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Cacophony

by Owen Parish

Surreal
2009

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Number of Reviews: 3
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5 of 5 people found the following review helpful:
Disorienting in good and bad ways, October 2, 2009
by Victor Gijsbers (The Netherlands)
Cacophony puts the reviewer in a difficult situation: I am certain that this game is worth reading, but I'm not sure that it is worth playing. Reading without playing, is that possible? Certainly--just type in the walkthrough. But read the rest of my review before you decide to do so.

Owen Parish gives us a game that is strikingly non-linear. This is true for the locations, between which you switch almost instantly and as often as you wish. It is true for the endings, of which there are at least three, all of them wildly different. And it is also true for the plot: you can progress towards different endings in completely different ways, and relatively few of the objects and locations in the game are needed for any given ending.

The non-linearity makes for a strange gaming experience that is strengthened by the fact that there is very little hand holding here. There is no list of goals; there is hardly even the suggestion of goals. Even if you have goals, it is rarely apparent which actions will lead to those goals--no ends-means rationality here. Rather, this game is about exploration, and the directions you explore will lead you to one ending or another, to one set of insights or another. We have non-linearity, but we do not have choice.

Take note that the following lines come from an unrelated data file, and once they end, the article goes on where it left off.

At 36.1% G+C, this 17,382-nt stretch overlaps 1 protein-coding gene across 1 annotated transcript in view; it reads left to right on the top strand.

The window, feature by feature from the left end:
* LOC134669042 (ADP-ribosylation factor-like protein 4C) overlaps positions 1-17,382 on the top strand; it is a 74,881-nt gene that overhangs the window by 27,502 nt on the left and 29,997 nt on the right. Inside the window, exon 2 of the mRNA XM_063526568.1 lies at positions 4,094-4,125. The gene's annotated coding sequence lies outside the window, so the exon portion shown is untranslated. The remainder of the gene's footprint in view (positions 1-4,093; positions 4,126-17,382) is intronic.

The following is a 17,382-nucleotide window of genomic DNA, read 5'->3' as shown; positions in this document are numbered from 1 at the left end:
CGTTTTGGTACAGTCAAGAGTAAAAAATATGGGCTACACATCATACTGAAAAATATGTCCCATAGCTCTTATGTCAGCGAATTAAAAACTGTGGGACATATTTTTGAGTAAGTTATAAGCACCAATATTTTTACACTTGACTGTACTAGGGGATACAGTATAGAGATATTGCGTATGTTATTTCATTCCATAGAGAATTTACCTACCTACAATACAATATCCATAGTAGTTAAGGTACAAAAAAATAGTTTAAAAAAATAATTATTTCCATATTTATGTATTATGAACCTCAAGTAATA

This may not be the kind of gaming experience we are after regularly, but it is certainly interesting to have it once in a while. However, and this is were the dichotomy between "reading" and "playing" becomes important, Cacophony involves so little hand holding that the player is bound to get stuck very often, and for potentially long times. This game is hard not so much because it has hard puzzles, but because it requires a lot of non-obvious actions. Isn't that the same? No, because a puzzle is an obvious obstacle that the player can circumvent by careful thought and experimentation. But Cacophony is full of points where you have to do something without knowing that you have to do it, without knowing why you would want to do it, without even being able to guess what the result will be. This makes the game very disorienting, which is good, but also incredibly hard to finish, which is not good.

So whether you are willing to take the time and experiment as much as you will have to in order to progress, is very much up to you. I did not persevere, but that is merely my choice. For those who follow me, the author has provided three excellent walkthroughs for three different endings. For those who have a stronger will... well, good luck!